Always know your elevator number

Murray Rothbard, and other scholars, have pointed out that one of the widely held misconceptions in our society is that things are inevitably getting better with the passage of time; the notion of an ‘inexorable march of progress’. In fact, a study of history reveals that improvement is frequently followed by decline. This came to mind a while back when I was riding an elevator that stopped moving between floors, and I opened the little door and picked up the red phone:

(rings many times) “Acme Elevator Service, this is Rachel, how may I help you?”

“Well, this elevator has stopped and the doors didn’t open, and I think somebody ought to … ah … get it going again.”

“I’m sorry for your inconvenience, sir. Can you tell me the number of your elevator?”

“I thought these things must have some sort of caller ID or something…”

“I’m sorry, sir, but I have 5,000 elevators from all around the country, so I need to know which elevator you are on.”

“Hmmm, I see something here that says ‘Elevator 3’, is that it?”

“No, sir, it would be a 5 digit number.”

“Can you tell me where the number would be shown, in the elevator?”

“No, I’m sorry, sir, but it really depends on the manufacturer and model.”

(After looking around a bit): “Well, I don’t see any number like that here. I can tell you I am in Minneapolis, on the Fizbin Companies elevator…”

(Impatiently): “Ok, sir, if you can hold a minute, I will try and find it.” (click, and on hold)

I never learned if she found my elevator. While I was on hold, the elevator started moving again, and I hung up the phone and quickly exited the elevator.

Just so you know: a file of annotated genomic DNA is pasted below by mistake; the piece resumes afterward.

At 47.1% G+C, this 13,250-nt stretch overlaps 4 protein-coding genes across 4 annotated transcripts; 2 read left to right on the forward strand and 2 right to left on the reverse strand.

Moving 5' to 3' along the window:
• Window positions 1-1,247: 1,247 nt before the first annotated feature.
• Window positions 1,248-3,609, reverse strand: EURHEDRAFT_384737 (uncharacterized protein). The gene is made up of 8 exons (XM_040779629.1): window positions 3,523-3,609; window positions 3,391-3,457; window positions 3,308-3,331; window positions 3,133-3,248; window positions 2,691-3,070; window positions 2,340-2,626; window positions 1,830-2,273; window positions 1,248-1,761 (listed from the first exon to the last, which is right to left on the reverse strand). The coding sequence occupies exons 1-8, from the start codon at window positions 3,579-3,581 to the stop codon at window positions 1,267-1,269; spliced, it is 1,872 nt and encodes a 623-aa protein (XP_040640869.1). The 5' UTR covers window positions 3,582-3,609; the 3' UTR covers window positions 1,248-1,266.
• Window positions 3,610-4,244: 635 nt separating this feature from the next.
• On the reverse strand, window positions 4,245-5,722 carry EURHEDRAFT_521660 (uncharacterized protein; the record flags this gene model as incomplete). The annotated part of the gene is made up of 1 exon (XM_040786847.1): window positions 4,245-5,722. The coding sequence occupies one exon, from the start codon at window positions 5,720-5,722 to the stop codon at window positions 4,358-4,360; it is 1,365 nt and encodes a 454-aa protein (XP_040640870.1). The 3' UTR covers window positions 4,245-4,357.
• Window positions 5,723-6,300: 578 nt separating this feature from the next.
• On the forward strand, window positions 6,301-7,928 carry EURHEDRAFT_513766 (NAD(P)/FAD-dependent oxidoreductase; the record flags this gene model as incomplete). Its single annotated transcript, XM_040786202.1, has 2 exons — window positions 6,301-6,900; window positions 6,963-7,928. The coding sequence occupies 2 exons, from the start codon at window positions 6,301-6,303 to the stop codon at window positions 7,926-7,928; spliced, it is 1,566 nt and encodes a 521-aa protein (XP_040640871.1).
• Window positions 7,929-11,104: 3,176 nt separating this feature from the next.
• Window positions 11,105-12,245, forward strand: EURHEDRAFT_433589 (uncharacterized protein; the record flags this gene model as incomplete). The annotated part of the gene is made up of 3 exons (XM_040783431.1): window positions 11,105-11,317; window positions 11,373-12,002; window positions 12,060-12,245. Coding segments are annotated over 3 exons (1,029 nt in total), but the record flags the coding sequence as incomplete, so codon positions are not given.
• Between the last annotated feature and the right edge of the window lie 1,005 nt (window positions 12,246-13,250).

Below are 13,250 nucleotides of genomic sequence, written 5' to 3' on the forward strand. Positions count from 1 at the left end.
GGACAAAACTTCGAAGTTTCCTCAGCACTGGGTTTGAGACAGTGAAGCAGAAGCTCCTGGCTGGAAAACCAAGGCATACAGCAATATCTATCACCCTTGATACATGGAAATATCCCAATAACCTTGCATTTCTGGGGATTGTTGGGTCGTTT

vkgoeswild takes on Machine Head

Listening to what passes for popular music these days, one could be forgiven for thinking all the talented musicians passed from the earth sometime during the Reagan Administration–really it was the talented music industry executives. The only antidote to such a depressing thought is the abundant treasures on youtube.

The Icelandic keyboard goddess, known as vkgoeswild on youtube, turned her attention to Deep Purple’s penultimate effort, their album Machine Head.

The song Lazy, a call and answer improvisation between Ritchie Blackmore’s Stratocaster and Jon Lord’s Hammond B3 organ, is a foot-stomping vehicle of virtuosity, and VK wowed me after curiosity drove me to see just what the heck a single keyboard could do with that song–and I am astonished.

I also included the original from Machine Head. Listening to it as I write this–wow!